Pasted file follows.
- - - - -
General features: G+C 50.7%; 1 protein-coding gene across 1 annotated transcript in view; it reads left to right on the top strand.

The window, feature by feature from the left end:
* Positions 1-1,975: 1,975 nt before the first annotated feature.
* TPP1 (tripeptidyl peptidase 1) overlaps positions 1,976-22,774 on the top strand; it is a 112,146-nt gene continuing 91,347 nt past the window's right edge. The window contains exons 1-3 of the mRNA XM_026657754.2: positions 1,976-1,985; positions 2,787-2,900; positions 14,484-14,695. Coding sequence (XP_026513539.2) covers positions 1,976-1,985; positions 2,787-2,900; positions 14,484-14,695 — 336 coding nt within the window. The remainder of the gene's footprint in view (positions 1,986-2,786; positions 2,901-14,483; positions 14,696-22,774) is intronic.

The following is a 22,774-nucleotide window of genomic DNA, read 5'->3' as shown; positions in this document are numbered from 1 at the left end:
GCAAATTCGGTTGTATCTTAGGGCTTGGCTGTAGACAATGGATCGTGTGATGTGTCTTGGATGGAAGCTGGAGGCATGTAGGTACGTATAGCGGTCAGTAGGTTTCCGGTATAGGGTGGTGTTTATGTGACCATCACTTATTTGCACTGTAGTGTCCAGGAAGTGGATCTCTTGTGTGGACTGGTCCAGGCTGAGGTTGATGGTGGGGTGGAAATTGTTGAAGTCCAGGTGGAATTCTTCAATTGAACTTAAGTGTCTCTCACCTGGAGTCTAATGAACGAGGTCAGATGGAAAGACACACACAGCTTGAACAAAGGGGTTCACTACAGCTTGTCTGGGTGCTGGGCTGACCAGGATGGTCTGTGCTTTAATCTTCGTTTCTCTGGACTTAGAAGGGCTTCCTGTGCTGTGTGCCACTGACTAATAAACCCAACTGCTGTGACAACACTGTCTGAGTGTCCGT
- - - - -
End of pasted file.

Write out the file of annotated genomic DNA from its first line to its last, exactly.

General features: G+C 50.7%; 1 protein-coding gene across 1 annotated transcript in view; it reads left to right on the top strand.

The window, feature by feature from the left end:
* Positions 1-1,975: 1,975 nt before the first annotated feature.
* TPP1 (tripeptidyl peptidase 1) overlaps positions 1,976-22,774 on the top strand; it is a 112,146-nt gene continuing 91,347 nt past the window's right edge. The window contains exons 1-3 of the mRNA XM_026657754.2: positions 1,976-1,985; positions 2,787-2,900; positions 14,484-14,695. Coding sequence (XP_026513539.2) covers positions 1,976-1,985; positions 2,787-2,900; positions 14,484-14,695 — 336 coding nt within the window. The remainder of the gene's footprint in view (positions 1,986-2,786; positions 2,901-14,483; positions 14,696-22,774) is intronic.

The following is a 22,774-nucleotide window of genomic DNA, read 5'->3' as shown; positions in this document are numbered from 1 at the left end:
GCAAATTCGGTTGTATCTTAGGGCTTGGCTGTAGACAATGGATCGTGTGATGTGTCTTGGATGGAAGCTGGAGGCATGTAGGTACGTATAGCGGTCAGTAGGTTTCCGGTATAGGGTGGTGTTTATGTGACCATCACTTATTTGCACTGTAGTGTCCAGGAAGTGGATCTCTTGTGTGGACTGGTCCAGGCTGAGGTTGATGGTGGGGTGGAAATTGTTGAAGTCCAGGTGGAATTCTTCAATTGAACTTAAGTGTCTCTCACCTGGAGTCTAATGAACGAGGTCAGATGGAAAGACACACACAGCTTGAACAAAGGGGTTCACTACAGCTTGTCTGGGTGCTGGGCTGACCAGGATGGTCTGTGCTTTAATCTTCGTTTCTCTGGACTTAGAAGGGCTTCCTGTGCTGTGTGCCACTGACTAATAAACCCAACTGCTGTGACAACACTGTCTGAGTGTCCGT